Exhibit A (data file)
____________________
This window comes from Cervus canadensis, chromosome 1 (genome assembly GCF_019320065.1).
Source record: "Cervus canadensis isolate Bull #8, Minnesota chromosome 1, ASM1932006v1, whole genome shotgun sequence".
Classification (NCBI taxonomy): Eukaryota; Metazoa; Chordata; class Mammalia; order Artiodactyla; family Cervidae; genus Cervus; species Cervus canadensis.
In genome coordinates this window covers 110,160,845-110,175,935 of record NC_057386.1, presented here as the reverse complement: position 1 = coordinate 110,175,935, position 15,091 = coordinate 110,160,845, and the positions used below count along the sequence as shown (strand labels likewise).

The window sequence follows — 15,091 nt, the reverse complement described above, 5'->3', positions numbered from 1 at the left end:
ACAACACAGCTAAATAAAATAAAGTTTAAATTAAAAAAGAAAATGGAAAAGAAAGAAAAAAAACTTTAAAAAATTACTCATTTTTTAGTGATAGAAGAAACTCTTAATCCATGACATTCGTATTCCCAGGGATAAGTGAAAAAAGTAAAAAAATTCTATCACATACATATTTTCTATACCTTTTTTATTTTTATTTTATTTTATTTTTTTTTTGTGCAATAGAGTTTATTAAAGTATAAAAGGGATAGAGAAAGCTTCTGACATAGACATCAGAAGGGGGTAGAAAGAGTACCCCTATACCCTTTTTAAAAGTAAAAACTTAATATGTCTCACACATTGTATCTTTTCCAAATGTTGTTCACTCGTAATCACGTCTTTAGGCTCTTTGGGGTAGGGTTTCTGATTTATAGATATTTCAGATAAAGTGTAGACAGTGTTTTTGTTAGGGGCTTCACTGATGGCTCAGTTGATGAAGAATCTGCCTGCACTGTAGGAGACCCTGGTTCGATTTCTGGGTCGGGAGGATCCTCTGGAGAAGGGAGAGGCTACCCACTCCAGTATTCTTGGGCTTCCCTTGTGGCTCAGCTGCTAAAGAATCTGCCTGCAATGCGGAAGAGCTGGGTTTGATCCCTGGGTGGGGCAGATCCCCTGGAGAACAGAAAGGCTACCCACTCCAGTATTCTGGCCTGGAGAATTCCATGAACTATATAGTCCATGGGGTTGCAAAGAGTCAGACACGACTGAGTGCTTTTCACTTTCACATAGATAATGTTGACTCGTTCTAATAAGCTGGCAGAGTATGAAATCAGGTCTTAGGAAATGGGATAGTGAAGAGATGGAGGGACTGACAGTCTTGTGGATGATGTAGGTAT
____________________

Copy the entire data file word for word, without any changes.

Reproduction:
This window comes from Cervus canadensis, chromosome 1 (genome assembly GCF_019320065.1).
Source record: "Cervus canadensis isolate Bull #8, Minnesota chromosome 1, ASM1932006v1, whole genome shotgun sequence".
Classification (NCBI taxonomy): Eukaryota; Metazoa; Chordata; class Mammalia; order Artiodactyla; family Cervidae; genus Cervus; species Cervus canadensis.
In genome coordinates this window covers 110,160,845-110,175,935 of record NC_057386.1, presented here as the reverse complement: position 1 = coordinate 110,175,935, position 15,091 = coordinate 110,160,845, and the positions used below count along the sequence as shown (strand labels likewise).

The window sequence follows — 15,091 nt, the reverse complement described above, 5'->3', positions numbered from 1 at the left end:
ACAACACAGCTAAATAAAATAAAGTTTAAATTAAAAAAGAAAATGGAAAAGAAAGAAAAAAAACTTTAAAAAATTACTCATTTTTTAGTGATAGAAGAAACTCTTAATCCATGACATTCGTATTCCCAGGGATAAGTGAAAAAAGTAAAAAAATTCTATCACATACATATTTTCTATACCTTTTTTATTTTTATTTTATTTTATTTTTTTTTTGTGCAATAGAGTTTATTAAAGTATAAAAGGGATAGAGAAAGCTTCTGACATAGACATCAGAAGGGGGTAGAAAGAGTACCCCTATACCCTTTTTAAAAGTAAAAACTTAATATGTCTCACACATTGTATCTTTTCCAAATGTTGTTCACTCGTAATCACGTCTTTAGGCTCTTTGGGGTAGGGTTTCTGATTTATAGATATTTCAGATAAAGTGTAGACAGTGTTTTTGTTAGGGGCTTCACTGATGGCTCAGTTGATGAAGAATCTGCCTGCACTGTAGGAGACCCTGGTTCGATTTCTGGGTCGGGAGGATCCTCTGGAGAAGGGAGAGGCTACCCACTCCAGTATTCTTGGGCTTCCCTTGTGGCTCAGCTGCTAAAGAATCTGCCTGCAATGCGGAAGAGCTGGGTTTGATCCCTGGGTGGGGCAGATCCCCTGGAGAACAGAAAGGCTACCCACTCCAGTATTCTGGCCTGGAGAATTCCATGAACTATATAGTCCATGGGGTTGCAAAGAGTCAGACACGACTGAGTGCTTTTCACTTTCACATAGATAATGTTGACTCGTTCTAATAAGCTGGCAGAGTATGAAATCAGGTCTTAGGAAATGGGATAGTGAAGAGATGGAGGGACTGACAGTCTTGTGGATGATGTAGGTAT